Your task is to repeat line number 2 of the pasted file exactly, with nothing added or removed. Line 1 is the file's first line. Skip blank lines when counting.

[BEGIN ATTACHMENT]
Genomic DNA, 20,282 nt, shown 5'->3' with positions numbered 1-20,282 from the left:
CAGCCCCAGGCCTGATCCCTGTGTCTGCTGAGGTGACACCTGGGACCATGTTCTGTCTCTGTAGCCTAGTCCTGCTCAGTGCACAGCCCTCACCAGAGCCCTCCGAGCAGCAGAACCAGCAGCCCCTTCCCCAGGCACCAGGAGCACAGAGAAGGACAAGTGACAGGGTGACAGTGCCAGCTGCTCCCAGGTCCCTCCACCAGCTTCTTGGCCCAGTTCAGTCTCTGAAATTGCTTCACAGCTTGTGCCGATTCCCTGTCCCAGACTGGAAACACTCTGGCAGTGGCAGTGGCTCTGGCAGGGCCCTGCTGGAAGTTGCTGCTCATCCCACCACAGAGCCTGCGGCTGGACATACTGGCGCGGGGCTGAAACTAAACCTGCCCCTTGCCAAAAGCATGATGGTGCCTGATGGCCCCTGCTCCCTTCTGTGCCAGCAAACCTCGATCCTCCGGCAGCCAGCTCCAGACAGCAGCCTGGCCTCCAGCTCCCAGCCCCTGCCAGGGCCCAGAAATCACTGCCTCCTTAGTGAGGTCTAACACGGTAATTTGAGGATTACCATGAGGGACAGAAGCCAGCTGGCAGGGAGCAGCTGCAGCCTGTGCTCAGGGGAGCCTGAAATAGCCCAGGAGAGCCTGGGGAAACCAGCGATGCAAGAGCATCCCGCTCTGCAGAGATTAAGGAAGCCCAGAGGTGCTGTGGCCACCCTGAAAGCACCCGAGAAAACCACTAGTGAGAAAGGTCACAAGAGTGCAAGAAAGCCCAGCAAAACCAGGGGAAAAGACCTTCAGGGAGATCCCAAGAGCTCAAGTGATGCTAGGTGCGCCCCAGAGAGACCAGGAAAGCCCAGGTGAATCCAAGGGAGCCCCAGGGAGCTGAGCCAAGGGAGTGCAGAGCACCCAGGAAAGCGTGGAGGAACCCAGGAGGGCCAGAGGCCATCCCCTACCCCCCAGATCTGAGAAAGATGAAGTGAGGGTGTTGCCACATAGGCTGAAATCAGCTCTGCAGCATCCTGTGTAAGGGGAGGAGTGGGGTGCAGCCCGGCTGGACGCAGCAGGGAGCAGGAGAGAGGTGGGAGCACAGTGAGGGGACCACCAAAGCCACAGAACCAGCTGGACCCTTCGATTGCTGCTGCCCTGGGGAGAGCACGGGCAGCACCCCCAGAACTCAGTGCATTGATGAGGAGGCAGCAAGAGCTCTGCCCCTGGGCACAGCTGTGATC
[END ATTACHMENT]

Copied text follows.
CAGCCCCAGGCCTGATCCCTGTGTCTGCTGAGGTGACACCTGGGACCATGTTCTGTCTCTGTAGCCTAGTCCTGCTCAGTGCACAGCCCTCACCAGAGCCCTCCGAGCAGCAGAACCAGCAGCCCCTTCCCCAGGCACCAGGAGCACAGAGAAGGACAAGTGACAGGGTGACAGTGCCAGCTGCTCCCAGGTCCCTCCACCAGCTTCTTGGCCCAGTTCAGTCTCTGAAATTGCTTCACAGCTTGTGCCGATTCCCTGTCCCAGACTGGAAACACTCTGGCAGTGGCAGTGGCTCTGGCAGGGCCCTGCTGGAAGTTGCTGCTCATCCCACCACAGAGCCTGCGGCTGGACATACTGGCGCGGGGCTGAAACTAAACCTGCCCCTTGCCAAAAGCATGATGGTGCCTGATGGCCCCTGCTCCCTTCTGTGCCAGCAAACCTCGATCCTCCGGCAGCCAGCTCCAGACAGCAGCCTGGCCTCCAGCTCCCAGCCCCTGCCAGGGCCCAGAAATCACTGCCTCCTTAGTGAGGTCTAACACGGTAATTTGAGGATTACCATGAGGGACAGAAGCCAGCTGGCAGGGAGCAGCTGCAGCCTGTGCTCAGGGGAGCCTGAAATAGCCCAGGAGAGCCTGGGGAAACCAGCGATGCAAGAGCATCCCGCTCTGCAGAGATTAAGGAAGCCCAGAGGTGCTGTGGCCACCCTGAAAGCACCCGAGAAAACCACTAGTGAGAAAGGTCACAAGAGTGCAAGAAAGCCCAGCAAAACCAGGGGAAAAGACCTTCAGGGAGATCCCAAGAGCTCAAGTGATGCTAGGTGCGCCCCAGAGAGACCAGGAAAGCCCAGGTGAATCCAAGGGAGCCCCAGGGAGCTGAGCCAAGGGAGTGCAGAGCACCCAGGAAAGCGTGGAGGAACCCAGGAGGGCCAGAGGCCATCCCCTACCCCCCAGATCTGAGAAAGATGAAGTGAGGGTGTTGCCACATAGGCTGAAATCAGCTCTGCAGCATCCTGTGTAAGGGGAGGAGTGGGGTGCAGCCCGGCTGGACGCAGCAGGGAGCAGGAGAGAGGTGGGAGCACAGTGAGGGGACCACCAAAGCCACAGAACCAGCTGGACCCTTCGATTGCTGCTGCCCTGGGGAGAGCACGGGCAGCACCCCCAGAACTCAGTGCATTGATGAGGAGGCAGCAAGAGCTCTGCCCCTGGGCACAGCTGTGATC